Duggal and his co-founder, Saurabh Dhoot made a good call by hitching their company to AWS in 2012. Initially dismissed by analysts as a potential misstep, Amazon’s cloud service has become a juggernaut that’s provided Jeff Bezos with a war chest to finance his expansion into new territory, such as the supermarket business and, most recently, health care. In 2017, AWS generated $4.3 billion in operating income on $17.5 billion in net sales, eclipsing the $2.8 billion in profit produced by Amazon’s core North American online retail division. Comcast, Netflix, and Unilever, as well as NASA and the CIA, all use AWS to handle some of their computing needs. So do countless startups. With a 34 percent market share in the fourth quarter, AWS dominates the so-called public cloud, according to Synergy Research Group. Runner-up Microsoft Corp., with its Azure services, has 13 percent.
Duggal says something bigger is at stake than Amazon’s business fortunes: The advent of cloud computing is spurring entrepreneurship in India and other developing economies by making it far more affordable for small businesses to run software applications and store data. By dispensing with the need to buy, maintain, and replace machines and software programs, companies can reduce their IT expenses by more than a third, according to TSO Logic Inc., a Vancouver-based consulting firm. “One day there won’t be data centers at companies,” Dhoot says.
Still, making this happen in a nation as vast and complex as India is daunting. The government has been slow to build extensive digital infrastructure, roll out broadband, and address chronic corruption, according to the Asia Cloud Computing Association, a trade group based in Singapore. Moreover, India remains so impoverished that its gross domestic product per capita ($1,709) is running far behind China’s ($8,123). “Whichever way you look, it’s a hard place to do business,” says Umang Bedi, a former managing director for Facebook Inc. in India and South Asia who now sits on Engineer.ai’s board.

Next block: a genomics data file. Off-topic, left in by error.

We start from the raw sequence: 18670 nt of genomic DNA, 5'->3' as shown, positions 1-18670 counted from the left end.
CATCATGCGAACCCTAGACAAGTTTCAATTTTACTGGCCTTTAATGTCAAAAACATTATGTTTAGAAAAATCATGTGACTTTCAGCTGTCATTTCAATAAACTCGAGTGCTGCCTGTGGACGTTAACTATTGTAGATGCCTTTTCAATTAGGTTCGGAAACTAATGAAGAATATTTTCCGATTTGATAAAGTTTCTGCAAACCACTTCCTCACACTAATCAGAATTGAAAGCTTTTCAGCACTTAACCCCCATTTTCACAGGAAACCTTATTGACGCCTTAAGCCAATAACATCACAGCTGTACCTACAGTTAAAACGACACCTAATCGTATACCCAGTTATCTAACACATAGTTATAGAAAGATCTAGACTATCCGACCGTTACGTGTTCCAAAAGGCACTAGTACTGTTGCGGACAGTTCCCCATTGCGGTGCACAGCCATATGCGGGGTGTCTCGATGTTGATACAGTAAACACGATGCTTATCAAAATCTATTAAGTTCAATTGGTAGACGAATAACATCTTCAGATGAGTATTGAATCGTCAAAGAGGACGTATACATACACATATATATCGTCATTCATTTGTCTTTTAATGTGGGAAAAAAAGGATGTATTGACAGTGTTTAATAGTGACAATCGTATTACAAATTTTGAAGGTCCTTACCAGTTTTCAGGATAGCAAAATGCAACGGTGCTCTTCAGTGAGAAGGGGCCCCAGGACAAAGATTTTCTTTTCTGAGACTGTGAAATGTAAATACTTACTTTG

That appears to be changing amid recent digital breakthroughs in the country of 1.3 billion people. In 2016 the Jio mobile network, controlled by the conglomerate Reliance Industries Ltd., swept the market by offering consumers about six months of free fourth-generation internet access and underpricing rivals offering 2G bandwidth. That same year, AWS opened data centers in the country and immediately saw a 60 percent increase in customers.
Today, AWS has more than 75,000 clients in India, including satellite television business Tata Sky and Hotstar, an entertainment streaming service that draws hundreds of millions of viewers to cricket tournaments and other programming. Spending on all cloud services in the country is forecast to reach $2 billion by 2020, a pace that’s outstripping the rest of the world, according to the U.S. International Trade Administration. “India is a big priority,” Andy Jassy, chief executive officer of AWS, told the Hindu newspaper at a conference in Las Vegas in December. Amazon declined to comment for this article.